As the world marks the International Day of Eradication of Poverty on 17 October, it is crucial to spread the message of importance of Quality Education in fighting large scale poverty. The battle against poverty can be won with the tool of Education, if accessible to all without any discrimination. Education is the epicentre of sustainable development. The Sustainable Development Goals (SDGs) and specifically the goal to end poverty can not be achieved in true sense by 2030 if Education is not given a lion’s share in terms of investment. Investing in Education changes the world because education begets hopeful and empowered individuals who can innovate and impact to break the vicious cycle of poverty.
Education helps to reduce poverty. 171 million people could be lifted from poverty through provision of basic reading and writing skills. Education can boost savings, considering that savings of an individual can rise by 10% for every additional year of education. It is a major bridge to fill the gap of economic disparity. Economic inequality can reduce by 39% if both the rich and have nots have the same kind of education. More importantly, education helps in nation building, catalysing economic growth and saving the planet.
I have realised the importance of Education’s transformative power very early in my life. Losing my father at the age of four, going through the grinds of struggle and hardships, I have learnt that poverty can kill all aptitude. For the hungry, food is the only means to survive. And the dark shadows of poverty can be illuminated by the lights of Education. My mother, illiterate by all modern standards of education was wise enough to ingrain this deep thought in all seven of my siblings. We knew, that amidst all despair, desolation, dejections, depression, education was the only helicopter out of poverty and suffering. I would continue to study and perform well in academics, and not let my education suffer due the chores that I contributed to or the help I provided my mother for supplementing a family income which was close to nil. I kept moving ahead, embracing all education and outshining rest of my batch mates and friends. Not that I liked doing it, but I felt a compulsion to stand first.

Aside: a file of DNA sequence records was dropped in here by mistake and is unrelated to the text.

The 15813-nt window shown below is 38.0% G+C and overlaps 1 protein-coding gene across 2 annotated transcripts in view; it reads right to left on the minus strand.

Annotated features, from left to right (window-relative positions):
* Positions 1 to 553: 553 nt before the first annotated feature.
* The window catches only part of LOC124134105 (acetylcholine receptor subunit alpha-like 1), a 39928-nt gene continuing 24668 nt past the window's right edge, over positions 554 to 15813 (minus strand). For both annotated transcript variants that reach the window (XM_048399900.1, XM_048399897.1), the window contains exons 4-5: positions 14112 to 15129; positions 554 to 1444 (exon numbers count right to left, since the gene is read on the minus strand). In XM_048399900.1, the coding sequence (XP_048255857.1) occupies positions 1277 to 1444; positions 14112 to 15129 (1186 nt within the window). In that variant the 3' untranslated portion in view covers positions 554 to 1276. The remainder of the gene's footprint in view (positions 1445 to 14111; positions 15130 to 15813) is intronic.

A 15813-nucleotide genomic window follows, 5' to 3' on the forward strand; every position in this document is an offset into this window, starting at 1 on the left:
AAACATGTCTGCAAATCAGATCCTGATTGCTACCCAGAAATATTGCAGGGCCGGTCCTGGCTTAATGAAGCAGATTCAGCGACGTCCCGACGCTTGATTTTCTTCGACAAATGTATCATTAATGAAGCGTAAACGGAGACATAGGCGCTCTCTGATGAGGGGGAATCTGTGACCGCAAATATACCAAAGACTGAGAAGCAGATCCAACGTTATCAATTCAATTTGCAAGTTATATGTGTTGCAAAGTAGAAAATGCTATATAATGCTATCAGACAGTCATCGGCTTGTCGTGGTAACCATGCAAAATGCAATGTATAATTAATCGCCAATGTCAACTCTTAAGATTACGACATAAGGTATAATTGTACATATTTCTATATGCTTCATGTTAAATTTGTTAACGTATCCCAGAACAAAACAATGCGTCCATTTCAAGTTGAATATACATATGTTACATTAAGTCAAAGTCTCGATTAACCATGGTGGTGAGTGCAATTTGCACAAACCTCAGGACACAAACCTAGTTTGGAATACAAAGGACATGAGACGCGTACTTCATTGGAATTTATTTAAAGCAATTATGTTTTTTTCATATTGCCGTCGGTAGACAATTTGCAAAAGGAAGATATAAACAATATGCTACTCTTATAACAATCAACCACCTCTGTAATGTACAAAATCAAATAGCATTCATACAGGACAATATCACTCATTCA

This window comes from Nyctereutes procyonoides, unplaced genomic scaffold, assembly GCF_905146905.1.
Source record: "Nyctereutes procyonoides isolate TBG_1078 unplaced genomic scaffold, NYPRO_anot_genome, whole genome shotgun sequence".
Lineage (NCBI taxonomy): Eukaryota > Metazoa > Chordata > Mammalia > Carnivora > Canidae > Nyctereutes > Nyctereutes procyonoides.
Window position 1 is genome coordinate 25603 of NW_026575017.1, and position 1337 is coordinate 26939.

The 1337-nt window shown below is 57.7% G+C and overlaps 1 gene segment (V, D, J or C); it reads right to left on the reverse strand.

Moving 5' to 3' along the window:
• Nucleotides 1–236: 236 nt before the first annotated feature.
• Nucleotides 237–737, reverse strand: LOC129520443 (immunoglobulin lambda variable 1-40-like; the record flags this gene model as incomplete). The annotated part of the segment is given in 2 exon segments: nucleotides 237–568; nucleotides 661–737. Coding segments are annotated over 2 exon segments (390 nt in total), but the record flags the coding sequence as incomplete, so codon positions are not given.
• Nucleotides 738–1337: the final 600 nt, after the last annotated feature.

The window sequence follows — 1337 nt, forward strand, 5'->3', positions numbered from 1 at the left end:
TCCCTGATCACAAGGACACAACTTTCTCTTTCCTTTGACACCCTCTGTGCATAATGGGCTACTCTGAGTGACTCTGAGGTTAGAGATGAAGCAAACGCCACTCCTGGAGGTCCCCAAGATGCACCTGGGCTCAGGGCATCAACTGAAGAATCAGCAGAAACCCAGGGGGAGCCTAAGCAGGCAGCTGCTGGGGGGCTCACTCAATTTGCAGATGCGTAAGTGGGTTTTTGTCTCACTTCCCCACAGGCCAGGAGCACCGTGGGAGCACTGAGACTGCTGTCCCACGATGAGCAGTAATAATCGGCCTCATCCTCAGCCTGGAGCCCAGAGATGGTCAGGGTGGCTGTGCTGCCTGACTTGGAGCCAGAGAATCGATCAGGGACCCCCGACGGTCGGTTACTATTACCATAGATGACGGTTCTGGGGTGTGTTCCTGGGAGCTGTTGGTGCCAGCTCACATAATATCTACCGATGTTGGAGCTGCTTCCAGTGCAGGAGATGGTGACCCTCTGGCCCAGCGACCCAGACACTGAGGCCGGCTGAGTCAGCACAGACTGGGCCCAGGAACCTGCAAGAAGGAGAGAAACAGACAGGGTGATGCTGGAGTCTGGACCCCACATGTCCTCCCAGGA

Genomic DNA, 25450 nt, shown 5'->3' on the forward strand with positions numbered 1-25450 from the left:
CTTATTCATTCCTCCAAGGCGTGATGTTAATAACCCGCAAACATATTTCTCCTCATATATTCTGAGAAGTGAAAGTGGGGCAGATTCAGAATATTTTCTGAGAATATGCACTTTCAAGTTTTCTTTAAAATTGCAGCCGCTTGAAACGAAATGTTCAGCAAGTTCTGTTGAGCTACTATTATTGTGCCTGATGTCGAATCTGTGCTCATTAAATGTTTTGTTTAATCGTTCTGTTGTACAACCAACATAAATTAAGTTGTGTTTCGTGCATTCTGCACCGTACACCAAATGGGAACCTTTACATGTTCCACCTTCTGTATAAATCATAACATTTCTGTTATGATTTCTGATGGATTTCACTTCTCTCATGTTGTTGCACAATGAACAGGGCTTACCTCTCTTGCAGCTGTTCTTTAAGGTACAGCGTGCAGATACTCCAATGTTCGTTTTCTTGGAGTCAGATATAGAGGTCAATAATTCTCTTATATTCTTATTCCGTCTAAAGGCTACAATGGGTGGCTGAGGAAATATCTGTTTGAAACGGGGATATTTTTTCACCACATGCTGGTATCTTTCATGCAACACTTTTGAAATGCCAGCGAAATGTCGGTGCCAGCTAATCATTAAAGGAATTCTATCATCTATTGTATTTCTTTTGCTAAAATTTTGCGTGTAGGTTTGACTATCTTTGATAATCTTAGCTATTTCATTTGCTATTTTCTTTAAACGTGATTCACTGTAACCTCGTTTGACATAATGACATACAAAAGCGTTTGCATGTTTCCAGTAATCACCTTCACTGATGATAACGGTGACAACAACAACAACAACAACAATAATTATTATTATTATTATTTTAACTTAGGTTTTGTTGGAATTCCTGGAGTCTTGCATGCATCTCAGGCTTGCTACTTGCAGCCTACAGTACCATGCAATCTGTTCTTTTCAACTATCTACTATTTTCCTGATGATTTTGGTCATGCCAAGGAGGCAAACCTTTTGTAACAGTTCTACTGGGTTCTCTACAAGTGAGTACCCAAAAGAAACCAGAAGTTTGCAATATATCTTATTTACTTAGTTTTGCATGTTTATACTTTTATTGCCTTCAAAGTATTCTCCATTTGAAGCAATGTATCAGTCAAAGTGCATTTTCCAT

Taking up a job as a lecturer in city based college and getting a cushion of regular income did not stop me from quitting that comfort zone and starting the Industrial Training Institute with a meagre seed money of Rs 5000 in 1992-93. I didn’t not know whether I could sustain it for the following year, and yet now, fast forward to 2019, it is an institute of eminence, one of the most promising universities in India, the Kalinga Institute of Industrial Technology (KIIT). What sets it apart from other famous and popular institutions of India is its social responsibility towards the downtrodden in the form of Kalinga Institute of Social Sciences (KISS), a home for 60,000 indigenous tribal children who get lodging, boarding, education, vocation and sport skills free of cost from Kindergarten to Post Graduation. In fact, the KIIT and KISS universe gives employment to 10,000 staff directly and over 1 million people at secondary and tertiary level. It is a shining beacon in the city of Bhubaneswar, Odisha, and the pinnacle of economic transformation through. education.
I understand where the shoe pinches the wearer, because I have also seen and experienced extreme poverty. The dream that I want to realise through KISS and other satellite centers is to alleviate poverty and it is possible in my lifetime. The tribal students of KISS who were once under the grill of extreme hunger and deprivation, are now rising and shining and making a difference. They have better job options, livelihood and can give back to their community and families relieving them from the shackles of poverty. More than 15,000 alumni of KISS are well placed and have carved a niche for themselves in their respective fields, be it the corporate sector, education, government services, journalism, design, social work, medicine and so on. The “Earn while you Learn” scheme for the students of KISS allows them take up a vocation of their choice and earn their pocket money which they can send back to their parents, while they are studying at KISS. In a huge way, KISS has tackled the problem of tribal children falling into the clutches of Left Wing Extremism through Education and Peace. KISS has created an ecosystem of tribal parents, guardians, leaders, alumni, students and teachers who make the community aware of the importance of Education and thus help in reduction of poverty.